Kops had been on the board of the Tenants Association for a few years, her kids are in the Peter Stuyvesant Little League and she is currently involved in the PTA at her daughter’s school, PS40. There she’s met other moms in similar situations to her own, tenants in Stuyvesant Town, who’ve turned living rooms into bedrooms with either pressurized walls or bookcases for their kids. This is what Kops had done in her last place, but found life in a one-bedroom too difficult.
“The kids are getting older and I needed more space myself. I don’t like sleeping in the living room.”
The new place is on the main floor and she often hears the conversations of the maintenance employees whose lounge is below her apartment, but that’s her only gripe.
“We hear their morning roll call and we can hear them yelling at each other,” said Kops, “but we overlook a garden area. It’s actually very quiet and peaceful.”

Maurice Owen-Michaane (right) and his husband Michael got a $13,000 payout.

Maurice Owen-Michaane (right) and his husband Michael got a $13,000 payout.

Former resident Maurice Owen-Michaane, who lived in Stuy Town for five years until September, 2012, said it wasn’t “Roberts” that changed things for him or his family, but other factors like constant construction that made him think the complex was going downhill and more importantly needing more space after having a baby.
So he moved to Washington Heights where he now lives with his husband and son, and apparently, many other families nearby.
“There are lots of families and kids and strollers,” he said. “It’s nice up here.”
This week, Owen-Michaane went straight to the bank after receiving his $13,000 in damages, which, he said, will be used to send his son to pre-school and pay some of the couple’s student loans, which total $200,000.
“We’re not going on some big vacation,” he said.
Additionally, out of the damages, $1,600 was taken out for retroactive MCI fees. Not having known about that, Owen-Michaane felt that a heads up from the attorneys or tenant leaders “would have been nice.”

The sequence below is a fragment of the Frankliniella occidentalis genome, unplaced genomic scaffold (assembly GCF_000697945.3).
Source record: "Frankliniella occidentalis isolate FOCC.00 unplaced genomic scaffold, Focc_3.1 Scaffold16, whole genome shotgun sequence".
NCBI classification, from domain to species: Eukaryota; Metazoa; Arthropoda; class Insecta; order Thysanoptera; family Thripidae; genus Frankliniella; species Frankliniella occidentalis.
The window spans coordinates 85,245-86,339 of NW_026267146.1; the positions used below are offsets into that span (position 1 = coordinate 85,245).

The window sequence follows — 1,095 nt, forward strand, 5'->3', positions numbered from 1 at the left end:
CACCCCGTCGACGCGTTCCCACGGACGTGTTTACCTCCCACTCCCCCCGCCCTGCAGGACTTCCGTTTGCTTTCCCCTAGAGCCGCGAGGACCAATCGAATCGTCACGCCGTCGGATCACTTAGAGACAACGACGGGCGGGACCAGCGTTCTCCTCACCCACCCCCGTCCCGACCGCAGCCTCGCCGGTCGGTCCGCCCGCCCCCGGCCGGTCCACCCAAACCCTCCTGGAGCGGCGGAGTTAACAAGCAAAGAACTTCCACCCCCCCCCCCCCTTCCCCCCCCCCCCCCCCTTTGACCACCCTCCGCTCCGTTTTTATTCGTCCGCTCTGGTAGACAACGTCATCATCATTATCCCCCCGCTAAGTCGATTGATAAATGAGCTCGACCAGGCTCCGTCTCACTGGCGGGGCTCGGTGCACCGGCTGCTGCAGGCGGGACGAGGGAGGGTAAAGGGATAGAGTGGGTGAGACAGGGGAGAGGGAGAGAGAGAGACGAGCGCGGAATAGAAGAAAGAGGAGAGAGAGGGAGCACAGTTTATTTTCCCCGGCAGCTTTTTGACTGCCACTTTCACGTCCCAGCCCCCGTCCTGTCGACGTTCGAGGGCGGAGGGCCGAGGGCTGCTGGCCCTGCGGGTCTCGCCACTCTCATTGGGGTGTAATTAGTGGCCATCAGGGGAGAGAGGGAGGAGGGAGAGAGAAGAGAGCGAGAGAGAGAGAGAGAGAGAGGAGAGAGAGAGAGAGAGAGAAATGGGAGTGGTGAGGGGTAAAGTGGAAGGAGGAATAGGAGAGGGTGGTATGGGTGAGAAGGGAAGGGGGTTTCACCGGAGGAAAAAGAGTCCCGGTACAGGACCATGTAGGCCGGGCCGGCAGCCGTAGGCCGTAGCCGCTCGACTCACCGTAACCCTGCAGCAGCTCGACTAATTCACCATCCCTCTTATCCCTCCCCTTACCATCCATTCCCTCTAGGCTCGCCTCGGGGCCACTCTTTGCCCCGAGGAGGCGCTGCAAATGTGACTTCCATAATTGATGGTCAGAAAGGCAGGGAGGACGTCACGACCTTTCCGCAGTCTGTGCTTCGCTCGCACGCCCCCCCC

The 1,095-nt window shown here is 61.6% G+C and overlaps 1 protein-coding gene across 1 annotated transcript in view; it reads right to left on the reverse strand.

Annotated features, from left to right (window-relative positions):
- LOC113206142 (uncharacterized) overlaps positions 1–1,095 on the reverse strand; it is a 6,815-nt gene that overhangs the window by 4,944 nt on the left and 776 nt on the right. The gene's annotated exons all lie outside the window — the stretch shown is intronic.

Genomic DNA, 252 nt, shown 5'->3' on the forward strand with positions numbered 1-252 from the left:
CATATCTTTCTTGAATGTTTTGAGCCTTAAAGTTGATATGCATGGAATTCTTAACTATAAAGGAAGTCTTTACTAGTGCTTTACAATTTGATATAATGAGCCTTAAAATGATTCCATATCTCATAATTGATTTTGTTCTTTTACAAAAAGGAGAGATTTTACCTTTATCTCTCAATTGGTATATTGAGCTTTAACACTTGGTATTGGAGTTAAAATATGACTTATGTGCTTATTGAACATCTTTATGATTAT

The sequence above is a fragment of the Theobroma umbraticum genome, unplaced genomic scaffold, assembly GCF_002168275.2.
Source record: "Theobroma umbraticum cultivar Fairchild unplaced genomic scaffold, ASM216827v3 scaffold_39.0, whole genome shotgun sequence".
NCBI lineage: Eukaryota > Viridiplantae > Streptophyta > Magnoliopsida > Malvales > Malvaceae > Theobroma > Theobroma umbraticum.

Owen-Michaane, who works in real estate sales for the firm Maz Group NY, added, “No one told us anything.”
That said, overall, Owen-Michaane said the suit was definitely still a win for tenants.
“It was a victory for the little guy, the middle class, who usually get forgotten,” he said.

“Roberts” tenant Jill Pratzon, who owns an art restoration business, said after getting her check, she felt misled about the entire lawsuit.
Pratzon, who moved into Stuy Town with her son and husband, a high school teacher, towards the end of the Met Life era, said due to “Roberts,” she got a $90 rent reduction. This brought down the rent for her one-bedroom apartment on Avenue C to just over $3,000. In damages, after deductions, she and her husband each got checks for $37.50.
“I feel like a fool for staying,” said Pratzon, who got a $500 increase at the time of their first renewal when Tishman Speyer took over the property. The couple’ son had just come home from brain surgery, and they asked management to consider not increasing their rent. In response, it was lowered to a $400 increase. Pratzon said she was told at the time that the owner was planting a lot of trees and that she’d love living there because it would be like the Garden of Eden.
“I come home after dark,” she said. “I don’t have time to enjoy the f—ing greenery.”
When Pratzon moved in it was because the building had an elevator and her son was in a wheelchair. “Then he was out and this lawsuit happened and I thought it was going to mean something,” said Pratzon.
Pratzon, who’s 52, said she’s recently begun taking on more clients, working longer hours, six days a week. Now she and her husband are the oldest people on their floor. People in two other apartments moved out this week.
“Everyone is young and coming and going,” she said. “We introduce ourselves and then a few months later, they’re moving out. They’re professionals or about to be young professionals. I’ve got no grievances with them. It’s management.”
Pratzon also pointed out that in order to afford the rent, her family has no savings.
“We’re hanging on with our fingernails. I felt for years that New York doesn’t want us, me with my small business and my husband who helps at-risk kids in Brooklyn.”

Jill Campbell at her new apartment in Williamsburg